Comedy background:

 origins of comedy (and tragedy) in festivals of Dionysus. 

At Athens Lenaia Jan/Feb and Greater Dionysia in Feb/March.

       Meineck discounts Aristotle’s notion that komoidia began as ‘village song’

      – it is rather ‘revel song’ exuberant celebration, sacred to Dionysus from its origins.

      – but comedy probably had an element of social criticism from the outset,

      – linked  to country celebration (roasting the elite) ?

Aristophanes, free-thinker and parodist of free-thinkers (ridicule of Socrates in Clouds)

       close contemporary of Alcibiades.

Spokesman of Athenian character:

      anti-imperial farce in (lost) Babylonians  426 (?)

        (enslaved Greeks, branded, as chorus of 'Babylonian slaves'? rescued by Dionysus?)

          outraged Cleon (advocate of genocide v. Mitylene the year before) brought charges.

425 Ar. indicates in prologue to Acharnians that Cleon was (somehow) embarassed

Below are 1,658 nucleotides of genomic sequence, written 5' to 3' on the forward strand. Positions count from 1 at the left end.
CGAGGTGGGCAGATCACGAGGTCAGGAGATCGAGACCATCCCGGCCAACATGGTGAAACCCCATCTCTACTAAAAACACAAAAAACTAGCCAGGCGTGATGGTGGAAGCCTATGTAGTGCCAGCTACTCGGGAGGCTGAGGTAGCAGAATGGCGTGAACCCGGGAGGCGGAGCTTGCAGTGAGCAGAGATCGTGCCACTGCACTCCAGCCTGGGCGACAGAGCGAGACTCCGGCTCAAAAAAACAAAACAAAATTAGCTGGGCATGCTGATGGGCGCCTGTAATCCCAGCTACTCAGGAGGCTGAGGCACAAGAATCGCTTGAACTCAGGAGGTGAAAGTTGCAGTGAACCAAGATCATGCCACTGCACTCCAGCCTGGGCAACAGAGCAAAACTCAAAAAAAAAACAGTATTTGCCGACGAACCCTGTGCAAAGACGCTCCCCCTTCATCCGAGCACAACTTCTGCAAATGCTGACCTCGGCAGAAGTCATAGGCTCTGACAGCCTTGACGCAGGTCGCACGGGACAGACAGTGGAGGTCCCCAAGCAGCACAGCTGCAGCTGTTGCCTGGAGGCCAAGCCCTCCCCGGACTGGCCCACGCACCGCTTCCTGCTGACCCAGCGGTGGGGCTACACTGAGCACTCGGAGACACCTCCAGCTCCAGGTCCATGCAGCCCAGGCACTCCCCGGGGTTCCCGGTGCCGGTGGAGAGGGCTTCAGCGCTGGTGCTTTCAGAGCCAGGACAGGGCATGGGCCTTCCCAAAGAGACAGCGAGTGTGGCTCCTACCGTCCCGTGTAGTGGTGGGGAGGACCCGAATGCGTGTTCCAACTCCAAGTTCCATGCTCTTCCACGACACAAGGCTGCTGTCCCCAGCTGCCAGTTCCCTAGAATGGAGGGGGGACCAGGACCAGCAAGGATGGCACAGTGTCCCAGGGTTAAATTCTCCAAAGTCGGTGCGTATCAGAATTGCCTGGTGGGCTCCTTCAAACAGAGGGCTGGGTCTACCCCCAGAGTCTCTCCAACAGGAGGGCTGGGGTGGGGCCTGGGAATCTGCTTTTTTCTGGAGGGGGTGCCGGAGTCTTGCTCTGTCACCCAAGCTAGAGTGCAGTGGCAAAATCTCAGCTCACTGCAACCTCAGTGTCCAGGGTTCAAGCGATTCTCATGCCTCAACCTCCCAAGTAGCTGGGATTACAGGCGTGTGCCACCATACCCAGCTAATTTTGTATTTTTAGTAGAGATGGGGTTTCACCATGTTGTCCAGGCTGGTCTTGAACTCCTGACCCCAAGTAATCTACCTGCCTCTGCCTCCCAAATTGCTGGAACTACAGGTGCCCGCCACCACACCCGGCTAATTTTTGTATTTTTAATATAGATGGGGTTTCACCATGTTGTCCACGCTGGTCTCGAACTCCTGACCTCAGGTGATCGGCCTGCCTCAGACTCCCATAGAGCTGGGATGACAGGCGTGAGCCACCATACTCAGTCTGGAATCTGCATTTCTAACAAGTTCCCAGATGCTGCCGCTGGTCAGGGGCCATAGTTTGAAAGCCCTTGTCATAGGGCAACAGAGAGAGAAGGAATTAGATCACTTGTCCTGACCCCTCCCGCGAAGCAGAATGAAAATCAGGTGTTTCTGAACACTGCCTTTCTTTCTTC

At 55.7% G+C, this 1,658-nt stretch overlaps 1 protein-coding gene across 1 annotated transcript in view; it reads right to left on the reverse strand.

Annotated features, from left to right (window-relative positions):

by the Knights (cavalry corps), forced to cough up 5 talents.

 424 Ar. authors the Knights portraying chorus of irascible old cavalry,

      as personified Demos lords it over his faithful servants. 

          Paphlagon the tanner (=Cleon) in contest with Sausage-seller

      (you don't have to be a sleazy character to succeed in politics but it helps.)

423 takes us to one of the most famous plays of Ar. if not THE most notorious,

      Clouds (in which Socrates is portrayed in the character that later got him killed).

      423 is also the year when Cleon prevails, and Scione (up north) is ‘cleansed’


Which brings us down to Lenaia of 422 and our play Wasps. 

      Cleon would later recapture Amphipolis—and would die there later the same year

       In the midst of these grim events, a play about … the Athenian obsession with law courts and trials.